ARDMORE, Okla.-Michelin North America's largest tire plant-the Uniroyal Goodrich Tire Co. facility in Ardmore-has been idled for at least six weeks after being hit by a tornado May 7. None of the 350 employees in the factory at the time were injured, the company said. Civil Defense sirens gave 25 minutes' advance warning of the twister's arrival and the employees were evacuated into emergency storm shelters, actions that ``were instrumental in protecting their lives,'' said Carlos Ghosn, president and CEO of Michelin North America.
Michelin declined to estimate the cost of the ``extensive structural damage'' at the Ardmore plant, which primarily makes Uniroyal-and BFGoodrich-brand original equipment tires for General Motors Corp.
Mr. Ghosn did say the company must repair several vital pieces of equipment and doesn't expect to resume full tire production until early August. ``We will rebuild this facility,'' he pledged.
The tornado was averaging wind speeds of 155 mph when it touched down over the Ardmore tire factory at about 5:10 p.m. CDT, according to Doug Speheger, a meteorologist with the National Weather Service in Norman, Okla.
The tornado killed three people in Love County, just south of Ardmore, and destroyed more than three dozen homes in the area, he said.
It's not known if any of the company's 1,700 off-duty employees were injured by the storm.
Michelin is shifting production to U.G. Tire's six other North American facilities until the Ardmore operation is up and running again, a spokesman said.
Michelin officials told workers at the factory unofficially it could take three to eight months to rebuild the plant, said Dave Browning, a reporter for CBS affiliate KXII-TV in Ardmore.
Mr. Browning visited the facility just 20 minutes after the tornado struck. ``My first reaction was that it looked like the federal building in Oklahoma City,'' he said.
A reporter and a photographer for The Daily Ardmoreite, who viewed the complex by plane and walked around it after the twister struck, echoed the severity of the damage.
``I think that two to three months (to rebuild the unit) is a conservative guess,'' said photographer Joyce Franks. ``It could be up in three to four months if there's no structural or equipment damage.''
The tornado tore off large sections of the facility's roof, and more than 20 broken pipes were gushing water into the facility, said Ardmoreite reporter Tom Mullins. To make matters worse, it rained off and on throughout the night, he said.
Scott Roper, manager of El Chico, a Mexican restaurant near the plant, said he saw the twister hit the factory.
``We could see the funnel going right down Interstate 35. I could see the tornado hit over there,'' Mr. Roper said. ``When it hit Uniroyal it stayed in the area for a while-I would say 30 seconds. I know that doesn't seem like a lot of time, but it did a lot of damage because a tornado usually only stays down about 15 seconds.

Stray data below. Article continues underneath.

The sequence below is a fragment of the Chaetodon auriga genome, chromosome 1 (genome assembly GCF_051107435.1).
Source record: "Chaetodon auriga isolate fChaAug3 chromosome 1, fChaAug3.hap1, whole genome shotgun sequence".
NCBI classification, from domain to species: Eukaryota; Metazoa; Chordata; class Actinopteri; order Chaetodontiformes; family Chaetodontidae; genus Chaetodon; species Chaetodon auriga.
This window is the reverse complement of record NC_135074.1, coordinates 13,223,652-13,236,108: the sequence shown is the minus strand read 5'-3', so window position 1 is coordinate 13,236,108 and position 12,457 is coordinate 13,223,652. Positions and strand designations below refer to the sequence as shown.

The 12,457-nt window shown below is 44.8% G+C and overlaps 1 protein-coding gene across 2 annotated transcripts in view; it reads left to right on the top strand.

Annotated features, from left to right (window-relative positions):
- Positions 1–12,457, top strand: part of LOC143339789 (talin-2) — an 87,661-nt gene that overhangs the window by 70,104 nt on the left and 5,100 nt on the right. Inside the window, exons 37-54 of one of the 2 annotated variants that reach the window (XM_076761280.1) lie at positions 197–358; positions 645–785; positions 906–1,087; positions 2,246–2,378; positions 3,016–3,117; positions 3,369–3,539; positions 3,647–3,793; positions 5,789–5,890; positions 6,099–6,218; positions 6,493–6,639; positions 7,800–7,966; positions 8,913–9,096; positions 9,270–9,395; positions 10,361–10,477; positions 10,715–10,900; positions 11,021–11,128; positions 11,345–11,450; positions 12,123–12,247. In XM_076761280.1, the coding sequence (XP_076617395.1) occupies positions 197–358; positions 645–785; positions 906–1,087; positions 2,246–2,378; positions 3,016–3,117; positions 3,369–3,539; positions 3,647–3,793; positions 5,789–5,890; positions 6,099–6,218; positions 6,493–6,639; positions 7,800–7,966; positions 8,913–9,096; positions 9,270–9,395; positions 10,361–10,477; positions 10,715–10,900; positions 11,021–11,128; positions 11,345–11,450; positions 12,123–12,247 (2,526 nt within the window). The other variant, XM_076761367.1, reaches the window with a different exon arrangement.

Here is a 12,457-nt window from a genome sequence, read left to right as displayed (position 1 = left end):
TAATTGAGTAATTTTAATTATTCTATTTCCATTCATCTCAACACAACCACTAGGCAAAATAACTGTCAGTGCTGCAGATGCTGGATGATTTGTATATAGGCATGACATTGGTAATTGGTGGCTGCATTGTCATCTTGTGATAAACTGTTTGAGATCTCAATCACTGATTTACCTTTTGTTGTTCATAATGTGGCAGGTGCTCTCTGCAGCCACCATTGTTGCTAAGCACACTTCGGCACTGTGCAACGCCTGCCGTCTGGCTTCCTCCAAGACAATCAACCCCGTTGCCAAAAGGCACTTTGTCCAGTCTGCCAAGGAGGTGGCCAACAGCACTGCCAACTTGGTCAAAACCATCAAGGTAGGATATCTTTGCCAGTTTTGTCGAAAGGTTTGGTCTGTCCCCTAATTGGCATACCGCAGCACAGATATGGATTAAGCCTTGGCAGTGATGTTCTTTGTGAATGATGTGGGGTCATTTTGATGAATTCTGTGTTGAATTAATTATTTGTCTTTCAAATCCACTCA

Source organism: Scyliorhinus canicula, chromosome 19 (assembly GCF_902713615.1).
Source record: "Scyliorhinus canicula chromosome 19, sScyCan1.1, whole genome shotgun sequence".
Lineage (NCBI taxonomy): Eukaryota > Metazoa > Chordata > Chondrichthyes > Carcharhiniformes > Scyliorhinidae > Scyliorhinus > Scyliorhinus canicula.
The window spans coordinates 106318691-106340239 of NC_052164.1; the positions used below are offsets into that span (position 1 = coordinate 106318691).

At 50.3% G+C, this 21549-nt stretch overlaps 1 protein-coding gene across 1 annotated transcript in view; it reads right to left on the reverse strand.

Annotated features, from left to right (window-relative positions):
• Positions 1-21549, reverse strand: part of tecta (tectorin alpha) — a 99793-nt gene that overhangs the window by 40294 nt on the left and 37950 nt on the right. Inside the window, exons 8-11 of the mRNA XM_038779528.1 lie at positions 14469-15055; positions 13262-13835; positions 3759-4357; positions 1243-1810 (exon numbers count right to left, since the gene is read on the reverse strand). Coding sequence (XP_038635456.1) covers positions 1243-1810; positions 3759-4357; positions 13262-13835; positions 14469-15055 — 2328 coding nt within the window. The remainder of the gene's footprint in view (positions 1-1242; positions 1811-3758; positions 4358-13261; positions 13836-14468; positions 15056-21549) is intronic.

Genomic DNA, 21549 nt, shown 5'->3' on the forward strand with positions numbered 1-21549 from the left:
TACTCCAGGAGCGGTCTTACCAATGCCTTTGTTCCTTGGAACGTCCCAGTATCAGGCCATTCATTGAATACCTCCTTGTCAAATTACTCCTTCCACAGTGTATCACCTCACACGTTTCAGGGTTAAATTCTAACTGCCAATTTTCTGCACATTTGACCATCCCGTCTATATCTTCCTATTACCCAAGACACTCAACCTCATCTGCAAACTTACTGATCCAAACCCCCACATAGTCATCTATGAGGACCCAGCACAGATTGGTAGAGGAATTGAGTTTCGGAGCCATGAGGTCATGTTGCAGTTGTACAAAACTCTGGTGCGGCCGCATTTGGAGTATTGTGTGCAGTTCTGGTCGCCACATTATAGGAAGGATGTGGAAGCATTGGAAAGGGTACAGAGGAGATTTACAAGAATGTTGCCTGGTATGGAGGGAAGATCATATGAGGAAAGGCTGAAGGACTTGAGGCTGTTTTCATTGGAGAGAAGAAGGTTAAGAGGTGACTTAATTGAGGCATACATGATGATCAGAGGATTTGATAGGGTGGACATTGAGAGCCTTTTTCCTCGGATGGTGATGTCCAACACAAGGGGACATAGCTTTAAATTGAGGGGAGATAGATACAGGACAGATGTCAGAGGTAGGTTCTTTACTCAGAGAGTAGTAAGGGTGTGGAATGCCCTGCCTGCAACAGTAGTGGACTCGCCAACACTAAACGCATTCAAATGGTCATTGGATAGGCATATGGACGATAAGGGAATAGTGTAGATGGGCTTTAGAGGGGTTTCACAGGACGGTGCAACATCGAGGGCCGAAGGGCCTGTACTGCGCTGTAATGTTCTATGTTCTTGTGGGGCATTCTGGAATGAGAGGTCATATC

``All of the sudden we saw pieces of the building-pretty big chunks-being thrown hundreds of yards,'' he said. ``We're half a mile away, and you could see it clearly.''
Mr. Roper said he waited 20 minutes before walking down to the factory.
``I just remember how amazed I was,'' he said. ``I had no idea it would be that bad. Uniroyal looked like a shell of what it was.
``It looked like it had been on fire and the fire had already been put out,'' he said. ``. . . Half of the building was gone and the other half was badly damaged.''
Even if the shutdown lasts longer than the company expects, it shouldn't significantly affect Michelin, since the firm is an international corporation, said Saul Ludwig, a securities analyst with Roulston & Co. in Cleveland.
``I would not agree with the scenario that this will give the others an opportunity to gain market share in North America,'' Mr. Ludwig said. ``(Bridgestone/Firestone Inc.) gained market share last year when the strike was on because they were able to bring in tires from elsewhere around the world.''
Harry Millis, an analyst with Fundamental Research Inc., disagrees.
Uniroyal Goodrich was operating at about 85-percent capacity before the twister hit, according to Mr. Millis. Closing a plant that represents about 25 percent of the unit's capacity for any period of time likely will cause some problems, he said.
``For the rest of 1995, I think we'll see an increase in market share for others supplying GM because I doubt Uniroyal will be able to meet its commitments unless they take away from their replacement market. And they won't do that,'' Mr. Millis said.
``From an industry standpoint, there's a silver lining,'' he said. ``It will help others sustain volume in a declining OE market. I would guess Goodyear and (Continental General Tire Inc.) will gain. You may even see Firestone pick up a little bit.''
Although the Ardmore plant's closure is only temporary, Mr. Millis said, ``it's never easy to recapture market share, for whatever reason you've lost it.''
A spokesman for GM declined to say how many tires the automaker sources from the Ardmore plant or whether the factory's temporary shutdown would affect GM's purchasing relationship with Uniroyal Goodrich. ``I will say that we'll do whatever it takes to keep production moving.''